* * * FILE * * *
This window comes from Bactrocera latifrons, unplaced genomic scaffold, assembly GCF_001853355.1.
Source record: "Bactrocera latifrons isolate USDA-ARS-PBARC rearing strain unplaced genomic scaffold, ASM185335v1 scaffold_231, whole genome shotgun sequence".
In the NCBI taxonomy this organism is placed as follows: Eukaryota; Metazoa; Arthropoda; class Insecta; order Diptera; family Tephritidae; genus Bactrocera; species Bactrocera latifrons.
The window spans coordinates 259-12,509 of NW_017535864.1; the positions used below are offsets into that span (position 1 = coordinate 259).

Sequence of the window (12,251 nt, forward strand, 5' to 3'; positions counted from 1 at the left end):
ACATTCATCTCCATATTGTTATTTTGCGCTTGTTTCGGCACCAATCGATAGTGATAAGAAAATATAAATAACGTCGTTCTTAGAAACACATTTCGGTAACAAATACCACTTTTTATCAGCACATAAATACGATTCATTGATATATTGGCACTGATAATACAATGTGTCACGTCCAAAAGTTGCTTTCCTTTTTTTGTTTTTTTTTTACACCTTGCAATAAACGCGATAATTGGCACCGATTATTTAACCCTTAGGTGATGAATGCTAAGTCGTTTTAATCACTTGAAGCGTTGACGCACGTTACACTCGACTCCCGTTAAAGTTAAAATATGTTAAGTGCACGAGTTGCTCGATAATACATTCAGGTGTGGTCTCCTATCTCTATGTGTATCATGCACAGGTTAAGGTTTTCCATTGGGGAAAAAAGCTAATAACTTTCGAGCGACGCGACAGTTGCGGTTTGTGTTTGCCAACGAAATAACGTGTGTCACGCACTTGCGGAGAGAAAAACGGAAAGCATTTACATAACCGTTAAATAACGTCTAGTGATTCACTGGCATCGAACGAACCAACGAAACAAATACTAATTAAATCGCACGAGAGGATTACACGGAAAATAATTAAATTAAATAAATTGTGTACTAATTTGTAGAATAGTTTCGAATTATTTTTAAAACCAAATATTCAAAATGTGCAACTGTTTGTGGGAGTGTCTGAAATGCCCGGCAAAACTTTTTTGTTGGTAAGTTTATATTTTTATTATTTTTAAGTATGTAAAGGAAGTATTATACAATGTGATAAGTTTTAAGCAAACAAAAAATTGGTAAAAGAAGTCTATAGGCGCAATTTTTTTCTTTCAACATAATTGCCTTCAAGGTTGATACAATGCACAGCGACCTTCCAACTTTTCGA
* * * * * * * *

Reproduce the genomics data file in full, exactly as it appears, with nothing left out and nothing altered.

This window comes from Bactrocera latifrons, unplaced genomic scaffold, assembly GCF_001853355.1.
Source record: "Bactrocera latifrons isolate USDA-ARS-PBARC rearing strain unplaced genomic scaffold, ASM185335v1 scaffold_231, whole genome shotgun sequence".
In the NCBI taxonomy this organism is placed as follows: Eukaryota; Metazoa; Arthropoda; class Insecta; order Diptera; family Tephritidae; genus Bactrocera; species Bactrocera latifrons.
The window spans coordinates 259-12,509 of NW_017535864.1; the positions used below are offsets into that span (position 1 = coordinate 259).

Sequence of the window (12,251 nt, forward strand, 5' to 3'; positions counted from 1 at the left end):
ACATTCATCTCCATATTGTTATTTTGCGCTTGTTTCGGCACCAATCGATAGTGATAAGAAAATATAAATAACGTCGTTCTTAGAAACACATTTCGGTAACAAATACCACTTTTTATCAGCACATAAATACGATTCATTGATATATTGGCACTGATAATACAATGTGTCACGTCCAAAAGTTGCTTTCCTTTTTTTGTTTTTTTTTTACACCTTGCAATAAACGCGATAATTGGCACCGATTATTTAACCCTTAGGTGATGAATGCTAAGTCGTTTTAATCACTTGAAGCGTTGACGCACGTTACACTCGACTCCCGTTAAAGTTAAAATATGTTAAGTGCACGAGTTGCTCGATAATACATTCAGGTGTGGTCTCCTATCTCTATGTGTATCATGCACAGGTTAAGGTTTTCCATTGGGGAAAAAAGCTAATAACTTTCGAGCGACGCGACAGTTGCGGTTTGTGTTTGCCAACGAAATAACGTGTGTCACGCACTTGCGGAGAGAAAAACGGAAAGCATTTACATAACCGTTAAATAACGTCTAGTGATTCACTGGCATCGAACGAACCAACGAAACAAATACTAATTAAATCGCACGAGAGGATTACACGGAAAATAATTAAATTAAATAAATTGTGTACTAATTTGTAGAATAGTTTCGAATTATTTTTAAAACCAAATATTCAAAATGTGCAACTGTTTGTGGGAGTGTCTGAAATGCCCGGCAAAACTTTTTTGTTGGTAAGTTTATATTTTTATTATTTTTAAGTATGTAAAGGAAGTATTATACAATGTGATAAGTTTTAAGCAAACAAAAAATTGGTAAAAGAAGTCTATAGGCGCAATTTTTTTCTTTCAACATAATTGCCTTCAAGGTTGATACAATGCACAGCGACCTTCCAACTTTTCGA